Consumer Tips: Ten Questions to Ask Your Insurer
April 02, 2018
Insurance can offer peace of mind – but before buying a new insurance policy or renewing an existing one, check with your insurance agent to make sure you have the right coverage at the best price for your vehicle and your home.
Asking a few simple questions to make sure you understand your coverage options could make a big difference if a disaster occurs. Not sure where to start? Here are 10 questions to ask your insurance agent:
- What discounts do you offer? Some insurance companies offer discounts for students with good grades, while others provide discounts for buying more than one policy – such as an auto and homeowners policy. Find out what discounts you might qualify for.
- What are my deductible options? Your deductible is the amount of your claim that you pay before receiving payment from your insurance company. Deductibles typically vary between $500 and $1,000, and the higher your deductible, the lower your premium (the cost of your insurance policy). Talk with your agent to determine the balance that works best for you.
- Will my rates go up if I’m in an auto accident, even if it’s not my fault? Policies vary, so be sure to ask how your premium will be affected under different circumstances.
- What happens to my car in a collision? Don’t assume the cost of replacing or repairing your car will be covered if it is damaged in an accident. You may want to consider adding collision coverage (which protects your vehicle, regardless of fault) or comprehensive coverage (which covers physical damage not caused by a collision, such as damage from a falling tree). Before purchasing, ask about the value of your car; if you have an older vehicle with low market value, the cost of collision or comprehensive coverage may outweigh the benefits.
- What disasters does my homeowners or renters insurance cover? A standard homeowners policy will cover disasters such as fire, lightning, theft and vandalism – up to your policy limits. Damages caused by floods or earthquakes are not covered in a standard homeowners or renters policy. Talk to your insurance agent to find out if you should consider purchasing separate policies or endorsements (depending on your state) to cover these disasters.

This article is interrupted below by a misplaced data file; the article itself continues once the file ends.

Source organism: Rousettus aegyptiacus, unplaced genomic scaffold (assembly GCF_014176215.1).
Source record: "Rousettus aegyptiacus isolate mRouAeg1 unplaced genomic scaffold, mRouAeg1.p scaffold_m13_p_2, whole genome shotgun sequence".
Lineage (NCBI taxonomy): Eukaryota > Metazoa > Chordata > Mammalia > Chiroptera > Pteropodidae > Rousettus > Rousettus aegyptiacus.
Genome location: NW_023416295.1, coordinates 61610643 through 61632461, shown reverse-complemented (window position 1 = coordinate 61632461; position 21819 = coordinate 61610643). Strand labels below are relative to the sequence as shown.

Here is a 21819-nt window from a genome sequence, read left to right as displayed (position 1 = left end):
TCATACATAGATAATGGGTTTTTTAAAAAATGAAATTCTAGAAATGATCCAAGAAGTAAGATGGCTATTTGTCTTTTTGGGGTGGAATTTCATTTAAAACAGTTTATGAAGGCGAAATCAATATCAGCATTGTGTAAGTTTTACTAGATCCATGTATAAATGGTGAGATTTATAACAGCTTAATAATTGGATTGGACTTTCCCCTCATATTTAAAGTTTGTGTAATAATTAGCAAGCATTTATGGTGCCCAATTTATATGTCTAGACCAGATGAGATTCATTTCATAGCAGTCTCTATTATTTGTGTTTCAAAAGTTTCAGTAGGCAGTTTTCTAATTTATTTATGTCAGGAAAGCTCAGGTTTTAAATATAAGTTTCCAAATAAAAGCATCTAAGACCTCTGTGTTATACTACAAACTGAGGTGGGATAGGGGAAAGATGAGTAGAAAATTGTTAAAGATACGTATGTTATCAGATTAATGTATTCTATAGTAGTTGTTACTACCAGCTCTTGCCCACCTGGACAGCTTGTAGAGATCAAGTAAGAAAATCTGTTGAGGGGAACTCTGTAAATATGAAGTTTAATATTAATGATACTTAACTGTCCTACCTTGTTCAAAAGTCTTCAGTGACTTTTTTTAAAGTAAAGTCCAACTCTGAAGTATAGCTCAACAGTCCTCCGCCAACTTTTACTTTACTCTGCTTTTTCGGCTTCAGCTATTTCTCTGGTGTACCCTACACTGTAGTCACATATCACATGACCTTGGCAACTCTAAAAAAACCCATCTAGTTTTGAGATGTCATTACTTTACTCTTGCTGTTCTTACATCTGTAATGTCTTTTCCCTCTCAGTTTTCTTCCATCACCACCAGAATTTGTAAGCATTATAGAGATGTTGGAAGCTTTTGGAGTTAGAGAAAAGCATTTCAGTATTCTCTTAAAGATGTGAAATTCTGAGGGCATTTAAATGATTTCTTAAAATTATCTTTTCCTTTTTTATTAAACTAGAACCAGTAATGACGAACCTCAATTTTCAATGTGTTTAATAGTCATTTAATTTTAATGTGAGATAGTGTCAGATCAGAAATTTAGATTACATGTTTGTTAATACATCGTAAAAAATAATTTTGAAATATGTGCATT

- How much would it cost to rebuild my home in its current location in the event of a total loss? Your homeowners insurance policy should cover the cost of building a new home with similar materials. The best way to determine how much coverage you need is to obtain a replacement cost estimate, then talk with your agent about your coverage. Keep in mind that the cost to rebuild your home may be different than its market value, which also includes the cost of land.
- How much is the personal property in my home worth in the event of a total loss? Your homeowners insurance policy may cover the cost of replacing personal property (furniture, appliances, clothing, etc.) up to defined limits should it be stolen or destroyed by fire or another insured disaster. The best way to determine how much coverage you need is to conduct a home inventory, then talk with your insurance agent about your coverage.
- What are the coverage limits on expensive items such as jewelry or art, if they’re stolen, lost or destroyed? You may want to consider adding more coverage through endorsements for high-value items.
- Will my possessions be covered if they’re lost or stolen outside of my home? Up to a limit, your auto, homeowners or renters policy may cover items if they’re stolen from your car or lost while traveling. If you have a child living in a dorm at college, your homeowners or renters policy may also cover their possessions. Ask your insurance agent to be sure.
- Do I have enough liability coverage? Work with your insurance agent to determine the right amount of liability protection to fit your needs. Consider a personal umbrella policy if you have a young driver on your auto insurance policy, own a swimming pool or hot tub, or own a rental property.
Call your AAA insurance agent or insurance customer service, or visit your local branch for more information about auto and home insurance.